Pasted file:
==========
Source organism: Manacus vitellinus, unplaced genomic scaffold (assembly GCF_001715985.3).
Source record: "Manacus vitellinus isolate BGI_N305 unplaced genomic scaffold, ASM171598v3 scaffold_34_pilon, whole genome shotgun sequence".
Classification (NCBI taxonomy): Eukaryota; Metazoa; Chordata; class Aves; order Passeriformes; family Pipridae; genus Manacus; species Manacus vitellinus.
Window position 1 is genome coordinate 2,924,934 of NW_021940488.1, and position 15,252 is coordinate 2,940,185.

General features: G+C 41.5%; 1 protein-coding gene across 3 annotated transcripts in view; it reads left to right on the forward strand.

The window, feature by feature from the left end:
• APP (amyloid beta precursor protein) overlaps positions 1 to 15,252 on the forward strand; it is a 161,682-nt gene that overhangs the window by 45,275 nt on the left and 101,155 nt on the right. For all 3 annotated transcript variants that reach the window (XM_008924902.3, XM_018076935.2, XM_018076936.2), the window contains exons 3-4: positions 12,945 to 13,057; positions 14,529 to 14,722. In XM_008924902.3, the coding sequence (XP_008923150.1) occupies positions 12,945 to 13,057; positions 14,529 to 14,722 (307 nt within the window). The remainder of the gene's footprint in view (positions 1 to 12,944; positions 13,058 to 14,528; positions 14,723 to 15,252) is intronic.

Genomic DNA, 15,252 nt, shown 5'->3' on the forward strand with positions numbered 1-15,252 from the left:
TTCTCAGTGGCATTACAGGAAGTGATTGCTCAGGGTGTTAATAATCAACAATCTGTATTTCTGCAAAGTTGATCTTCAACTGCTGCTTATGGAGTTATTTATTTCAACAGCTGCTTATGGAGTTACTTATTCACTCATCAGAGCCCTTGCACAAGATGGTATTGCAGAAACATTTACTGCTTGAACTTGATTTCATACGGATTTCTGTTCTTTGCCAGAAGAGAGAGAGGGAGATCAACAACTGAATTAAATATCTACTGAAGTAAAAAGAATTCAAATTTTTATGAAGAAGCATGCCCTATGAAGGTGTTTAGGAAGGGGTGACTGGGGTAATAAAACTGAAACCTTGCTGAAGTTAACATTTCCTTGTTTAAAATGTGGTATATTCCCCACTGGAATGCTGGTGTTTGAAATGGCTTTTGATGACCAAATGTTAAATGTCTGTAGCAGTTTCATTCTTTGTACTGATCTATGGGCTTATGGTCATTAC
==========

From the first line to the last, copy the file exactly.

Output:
Source organism: Manacus vitellinus, unplaced genomic scaffold (assembly GCF_001715985.3).
Source record: "Manacus vitellinus isolate BGI_N305 unplaced genomic scaffold, ASM171598v3 scaffold_34_pilon, whole genome shotgun sequence".
Classification (NCBI taxonomy): Eukaryota; Metazoa; Chordata; class Aves; order Passeriformes; family Pipridae; genus Manacus; species Manacus vitellinus.
Window position 1 is genome coordinate 2,924,934 of NW_021940488.1, and position 15,252 is coordinate 2,940,185.

General features: G+C 41.5%; 1 protein-coding gene across 3 annotated transcripts in view; it reads left to right on the forward strand.

The window, feature by feature from the left end:
• APP (amyloid beta precursor protein) overlaps positions 1 to 15,252 on the forward strand; it is a 161,682-nt gene that overhangs the window by 45,275 nt on the left and 101,155 nt on the right. For all 3 annotated transcript variants that reach the window (XM_008924902.3, XM_018076935.2, XM_018076936.2), the window contains exons 3-4: positions 12,945 to 13,057; positions 14,529 to 14,722. In XM_008924902.3, the coding sequence (XP_008923150.1) occupies positions 12,945 to 13,057; positions 14,529 to 14,722 (307 nt within the window). The remainder of the gene's footprint in view (positions 1 to 12,944; positions 13,058 to 14,528; positions 14,723 to 15,252) is intronic.

Genomic DNA, 15,252 nt, shown 5'->3' on the forward strand with positions numbered 1-15,252 from the left:
TTCTCAGTGGCATTACAGGAAGTGATTGCTCAGGGTGTTAATAATCAACAATCTGTATTTCTGCAAAGTTGATCTTCAACTGCTGCTTATGGAGTTATTTATTTCAACAGCTGCTTATGGAGTTACTTATTCACTCATCAGAGCCCTTGCACAAGATGGTATTGCAGAAACATTTACTGCTTGAACTTGATTTCATACGGATTTCTGTTCTTTGCCAGAAGAGAGAGAGGGAGATCAACAACTGAATTAAATATCTACTGAAGTAAAAAGAATTCAAATTTTTATGAAGAAGCATGCCCTATGAAGGTGTTTAGGAAGGGGTGACTGGGGTAATAAAACTGAAACCTTGCTGAAGTTAACATTTCCTTGTTTAAAATGTGGTATATTCCCCACTGGAATGCTGGTGTTTGAAATGGCTTTTGATGACCAAATGTTAAATGTCTGTAGCAGTTTCATTCTTTGTACTGATCTATGGGCTTATGGTCATTAC